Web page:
Whuffie Stream

Whuffie (Longform Blog)

ombuarchitecture:

Nakagin Capsule Tower

Ginza • Tokyo •  Japan

Kisho Kurokawa architect & associates

via: 1972  project By Noritaka Minami

(via adhocratic)

thisistheverge:

The dumb state of the smart home Meet today’s connected home: a collection of appliances and home gadgets that offer enhanced functionality but won’t work together in concert unless you happen to buy them all from the same manufacturer — perhaps a Samsung fridge, a Samsung stove, a Samsung washer, and a Samsung dryer. That’s not very smart. What the smart home really needs is one single way for appliances to speak with each other — a standard that can do for appliances what Wi-Fi did for laptops, tablets, and the internet. Creating that is a surprisingly daunting task, though, and both making and agreeing on one is the point that’s tripped up manufacturers worldwide.

thisistheverge:

The dumb state of the smart home
Meet today’s connected home: a collection of appliances and home gadgets that offer enhanced functionality but won’t work together in concert unless you happen to buy them all from the same manufacturer — perhaps a Samsung fridge, a Samsung stove, a Samsung washer, and a Samsung dryer. That’s not very smart. What the smart home really needs is one single way for appliances to speak with each other — a standard that can do for appliances what Wi-Fi did for laptops, tablets, and the internet. Creating that is a surprisingly daunting task, though, and both making and agreeing on one is the point that’s tripped up manufacturers worldwide.

gameraboy:

Disneyland Tomorrowland Illustration  by Drive-In Mike on Flickr.
From the 1968 Disneyland Guidebook. More vintage Disney

gameraboy:

Disneyland Tomorrowland Illustration by Drive-In Mike on Flickr.

From the 1968 Disneyland Guidebook. More vintage Disney

(via vintagedisneyparks)

The public debates about the government’s measures to prevent terrorism, the character assassination of Edward Snowden and his supporters, the assurances by the powerful that no one is abusing the massive collection and storage of our electronic communications miss the point. Any state that has the capacity to monitor all its citizenry, any state that has the ability to snuff out factual public debate through control of information, any state that has the tools to instantly shut down all dissent is totalitarian. Our corporate state may not use this power today. But it will use it if it feels threatened by a population made restive by its corruption, ineptitude and mounting repression. The moment a popular movement arises—and one will arise—that truly confronts our corporate masters, our venal system of total surveillance will be thrust into overdrive. Chris Hedges (via azspot)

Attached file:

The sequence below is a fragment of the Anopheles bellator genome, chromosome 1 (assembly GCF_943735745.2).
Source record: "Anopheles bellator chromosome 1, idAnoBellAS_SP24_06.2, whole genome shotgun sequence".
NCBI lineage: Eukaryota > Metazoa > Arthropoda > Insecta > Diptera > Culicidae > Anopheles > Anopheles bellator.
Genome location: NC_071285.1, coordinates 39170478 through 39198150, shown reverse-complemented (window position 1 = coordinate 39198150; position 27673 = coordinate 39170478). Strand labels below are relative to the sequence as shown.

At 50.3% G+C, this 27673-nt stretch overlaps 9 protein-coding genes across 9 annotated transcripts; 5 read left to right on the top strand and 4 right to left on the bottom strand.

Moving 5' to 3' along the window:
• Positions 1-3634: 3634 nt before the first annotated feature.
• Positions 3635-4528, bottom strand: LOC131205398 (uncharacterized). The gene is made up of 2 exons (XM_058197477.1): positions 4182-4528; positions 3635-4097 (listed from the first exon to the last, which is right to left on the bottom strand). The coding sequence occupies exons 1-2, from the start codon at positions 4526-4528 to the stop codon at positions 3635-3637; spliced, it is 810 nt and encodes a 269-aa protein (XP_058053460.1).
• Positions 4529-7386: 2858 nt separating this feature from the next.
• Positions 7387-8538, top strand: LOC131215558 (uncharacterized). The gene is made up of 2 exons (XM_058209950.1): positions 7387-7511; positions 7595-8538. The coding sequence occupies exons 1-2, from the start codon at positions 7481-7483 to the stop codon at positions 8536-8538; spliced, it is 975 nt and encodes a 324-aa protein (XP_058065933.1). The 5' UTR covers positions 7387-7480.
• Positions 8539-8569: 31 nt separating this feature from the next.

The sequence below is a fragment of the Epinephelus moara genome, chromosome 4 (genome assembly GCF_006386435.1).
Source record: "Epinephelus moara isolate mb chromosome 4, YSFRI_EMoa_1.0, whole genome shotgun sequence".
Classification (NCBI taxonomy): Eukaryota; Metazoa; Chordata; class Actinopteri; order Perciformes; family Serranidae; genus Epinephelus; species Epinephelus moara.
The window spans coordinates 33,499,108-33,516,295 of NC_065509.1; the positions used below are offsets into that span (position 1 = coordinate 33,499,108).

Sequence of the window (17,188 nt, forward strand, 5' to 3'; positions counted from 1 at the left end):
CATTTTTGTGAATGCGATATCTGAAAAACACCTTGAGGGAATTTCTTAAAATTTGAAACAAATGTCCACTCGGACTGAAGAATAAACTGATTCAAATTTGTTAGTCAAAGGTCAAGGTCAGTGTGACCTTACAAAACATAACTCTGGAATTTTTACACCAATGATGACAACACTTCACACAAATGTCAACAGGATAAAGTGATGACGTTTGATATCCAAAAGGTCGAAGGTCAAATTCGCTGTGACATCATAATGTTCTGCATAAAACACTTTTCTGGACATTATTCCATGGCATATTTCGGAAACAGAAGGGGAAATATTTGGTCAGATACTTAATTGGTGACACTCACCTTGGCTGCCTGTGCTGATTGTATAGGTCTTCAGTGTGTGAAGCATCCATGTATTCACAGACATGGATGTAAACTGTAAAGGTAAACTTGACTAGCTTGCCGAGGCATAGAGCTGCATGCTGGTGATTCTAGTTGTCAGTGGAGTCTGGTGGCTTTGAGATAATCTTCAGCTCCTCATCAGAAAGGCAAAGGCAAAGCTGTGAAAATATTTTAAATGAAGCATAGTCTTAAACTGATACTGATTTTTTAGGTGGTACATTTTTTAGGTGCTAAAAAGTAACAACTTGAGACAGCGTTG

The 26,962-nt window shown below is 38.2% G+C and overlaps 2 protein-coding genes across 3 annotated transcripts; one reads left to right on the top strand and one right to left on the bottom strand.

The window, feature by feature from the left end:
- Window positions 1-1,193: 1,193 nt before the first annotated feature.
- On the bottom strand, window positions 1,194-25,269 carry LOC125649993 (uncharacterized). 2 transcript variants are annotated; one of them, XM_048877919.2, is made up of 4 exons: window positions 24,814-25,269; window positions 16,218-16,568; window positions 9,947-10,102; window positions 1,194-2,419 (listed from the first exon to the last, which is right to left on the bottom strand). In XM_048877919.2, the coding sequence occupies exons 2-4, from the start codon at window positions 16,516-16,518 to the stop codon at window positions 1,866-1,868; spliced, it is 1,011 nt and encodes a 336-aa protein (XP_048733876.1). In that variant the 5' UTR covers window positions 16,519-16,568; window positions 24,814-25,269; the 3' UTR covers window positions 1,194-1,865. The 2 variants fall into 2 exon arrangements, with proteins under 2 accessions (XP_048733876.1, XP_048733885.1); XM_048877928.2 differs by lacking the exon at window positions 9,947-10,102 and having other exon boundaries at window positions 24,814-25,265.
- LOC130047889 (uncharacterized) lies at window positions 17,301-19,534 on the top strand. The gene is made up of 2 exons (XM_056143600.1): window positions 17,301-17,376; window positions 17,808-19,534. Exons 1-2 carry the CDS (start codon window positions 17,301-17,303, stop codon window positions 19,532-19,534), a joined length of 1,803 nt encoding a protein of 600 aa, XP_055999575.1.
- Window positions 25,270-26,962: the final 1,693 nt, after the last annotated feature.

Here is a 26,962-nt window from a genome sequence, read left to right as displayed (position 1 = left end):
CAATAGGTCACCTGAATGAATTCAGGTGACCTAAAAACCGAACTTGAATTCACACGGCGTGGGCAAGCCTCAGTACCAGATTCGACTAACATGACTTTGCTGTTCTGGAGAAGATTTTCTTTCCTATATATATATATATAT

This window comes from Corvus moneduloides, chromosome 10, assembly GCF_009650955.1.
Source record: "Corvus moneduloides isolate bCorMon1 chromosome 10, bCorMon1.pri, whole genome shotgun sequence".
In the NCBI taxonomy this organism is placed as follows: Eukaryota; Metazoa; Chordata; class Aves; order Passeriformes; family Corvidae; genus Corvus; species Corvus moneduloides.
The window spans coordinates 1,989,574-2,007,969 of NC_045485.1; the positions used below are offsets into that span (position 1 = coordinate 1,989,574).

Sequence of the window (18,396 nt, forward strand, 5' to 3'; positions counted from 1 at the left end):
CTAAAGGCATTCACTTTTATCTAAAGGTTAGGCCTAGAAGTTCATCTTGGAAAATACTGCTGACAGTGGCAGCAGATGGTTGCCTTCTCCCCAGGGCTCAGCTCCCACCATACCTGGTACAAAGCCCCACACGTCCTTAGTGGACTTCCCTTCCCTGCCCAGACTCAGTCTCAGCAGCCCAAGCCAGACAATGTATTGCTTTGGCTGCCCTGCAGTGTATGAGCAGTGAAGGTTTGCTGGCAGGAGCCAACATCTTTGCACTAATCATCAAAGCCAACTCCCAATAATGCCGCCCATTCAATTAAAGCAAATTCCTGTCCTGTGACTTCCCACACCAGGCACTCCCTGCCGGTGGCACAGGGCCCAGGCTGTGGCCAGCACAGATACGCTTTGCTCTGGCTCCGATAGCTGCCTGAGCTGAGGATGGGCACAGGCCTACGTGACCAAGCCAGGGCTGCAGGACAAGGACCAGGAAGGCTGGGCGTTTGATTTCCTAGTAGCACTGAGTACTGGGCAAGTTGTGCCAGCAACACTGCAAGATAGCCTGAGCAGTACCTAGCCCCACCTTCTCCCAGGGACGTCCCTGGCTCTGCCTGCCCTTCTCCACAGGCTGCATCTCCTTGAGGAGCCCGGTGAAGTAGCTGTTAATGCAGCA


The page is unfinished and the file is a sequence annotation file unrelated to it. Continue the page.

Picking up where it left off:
(via azspot)

thisistheverge:

Meet Notch, the motion tracker that maps exactly how your body moves
Fitness trackers like Fitbit and Fuelband are great at logging how much your body moves over a given day, but if you want more detail, like the angle of your knee or the jut of your hip, you’re going to need more than just one sensor. That’s where Notch comes in. 

thisistheverge:

Meet Notch, the motion tracker that maps exactly how your body moves

Fitness trackers like Fitbit and Fuelband are great at logging how much your body moves over a given day, but if you want more detail, like the angle of your knee or the jut of your hip, you’re going to need more than just one sensor. That’s where Notch comes in. 

The car companies can’t do full autonomy yet, so they do it piece by piece. Every decade or so, they introduce another bit of automation, another task gently lifted from the captain’s hands: power steering in the nineteen-fifties, cruise control as a standard feature in the seventies, antilock brakes in the eighties, electronic stability control in the nineties, the first self-parking cars in the two-thousands. The latest models can detect lane lines and steer themselves to stay within them. They can keep a steady distance from the car ahead, braking to a stop if necessary. They have night vision, blind-spot detection, and stereo cameras that can identify pedestrians. Yet the over-all approach hasn’t changed. As Levandowski [from Google] puts it, “They want to make cars that make drivers better. We want to make cars that are better than drivers.”

I’m a few weeks behind, but the NYer had an amazing x10 article on Google’s Autonomous Car Project.  This is one of the parts of the near-future that I am most excited about.  

Burkhard Bilger: Inside Google’s Driverless Car : The New Yorker

(via dpstyles)

There are tons of reasons I’m excited about driverless cars but the one I think about the most now is due to CitiBike: if the upside to one-way bike trips is so big, imagine the freedom that a driverless car can bring. 

(via mattlehrer)

Imagine cars that eat other cars and poop diamonds

(via mattlehrer)